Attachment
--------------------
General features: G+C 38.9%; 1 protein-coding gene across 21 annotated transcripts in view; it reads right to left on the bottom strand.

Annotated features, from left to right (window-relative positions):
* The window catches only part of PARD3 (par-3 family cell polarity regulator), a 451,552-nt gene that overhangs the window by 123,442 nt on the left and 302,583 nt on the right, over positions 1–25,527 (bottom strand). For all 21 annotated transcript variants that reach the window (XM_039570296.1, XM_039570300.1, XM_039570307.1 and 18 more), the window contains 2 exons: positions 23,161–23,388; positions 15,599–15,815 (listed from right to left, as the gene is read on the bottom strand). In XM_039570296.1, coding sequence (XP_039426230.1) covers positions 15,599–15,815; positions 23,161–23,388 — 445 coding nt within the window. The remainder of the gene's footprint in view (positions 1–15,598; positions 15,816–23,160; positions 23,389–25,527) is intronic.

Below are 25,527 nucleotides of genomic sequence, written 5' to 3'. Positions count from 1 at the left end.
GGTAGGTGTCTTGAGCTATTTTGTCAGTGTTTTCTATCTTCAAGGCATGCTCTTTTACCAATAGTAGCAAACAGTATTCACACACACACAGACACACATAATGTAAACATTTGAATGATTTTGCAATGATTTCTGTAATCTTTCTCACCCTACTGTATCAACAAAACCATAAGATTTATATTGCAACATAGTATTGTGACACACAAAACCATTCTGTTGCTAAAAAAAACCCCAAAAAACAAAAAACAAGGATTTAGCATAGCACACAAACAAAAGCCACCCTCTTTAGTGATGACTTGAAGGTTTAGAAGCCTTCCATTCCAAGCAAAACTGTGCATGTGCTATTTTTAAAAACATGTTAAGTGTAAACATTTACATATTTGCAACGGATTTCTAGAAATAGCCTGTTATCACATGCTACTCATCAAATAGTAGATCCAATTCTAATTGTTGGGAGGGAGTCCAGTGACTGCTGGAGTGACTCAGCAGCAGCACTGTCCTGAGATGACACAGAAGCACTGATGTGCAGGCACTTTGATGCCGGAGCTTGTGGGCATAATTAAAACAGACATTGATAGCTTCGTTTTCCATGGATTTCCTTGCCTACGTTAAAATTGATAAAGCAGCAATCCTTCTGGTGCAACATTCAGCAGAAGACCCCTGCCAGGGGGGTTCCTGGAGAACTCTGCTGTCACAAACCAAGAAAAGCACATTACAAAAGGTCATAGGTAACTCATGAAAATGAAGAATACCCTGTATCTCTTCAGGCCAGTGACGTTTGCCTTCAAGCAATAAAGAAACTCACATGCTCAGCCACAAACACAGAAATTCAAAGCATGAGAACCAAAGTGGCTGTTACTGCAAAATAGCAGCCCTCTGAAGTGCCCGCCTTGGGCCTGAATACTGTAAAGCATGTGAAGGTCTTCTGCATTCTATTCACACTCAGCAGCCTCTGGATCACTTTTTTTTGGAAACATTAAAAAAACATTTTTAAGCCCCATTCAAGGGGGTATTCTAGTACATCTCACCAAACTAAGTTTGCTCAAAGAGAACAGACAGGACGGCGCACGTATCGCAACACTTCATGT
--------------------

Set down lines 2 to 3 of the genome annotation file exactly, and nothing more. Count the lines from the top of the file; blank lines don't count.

Annotated features, from left to right (window-relative positions):
* The window catches only part of PARD3 (par-3 family cell polarity regulator), a 451,552-nt gene that overhangs the window by 123,442 nt on the left and 302,583 nt on the right, over positions 1–25,527 (bottom strand). For all 21 annotated transcript variants that reach the window (XM_039570296.1, XM_039570300.1, XM_039570307.1 and 18 more), the window contains 2 exons: positions 23,161–23,388; positions 15,599–15,815 (listed from right to left, as the gene is read on the bottom strand). In XM_039570296.1, coding sequence (XP_039426230.1) covers positions 15,599–15,815; positions 23,161–23,388 — 445 coding nt within the window. The remainder of the gene's footprint in view (positions 1–15,598; positions 15,816–23,160; positions 23,389–25,527) is intronic.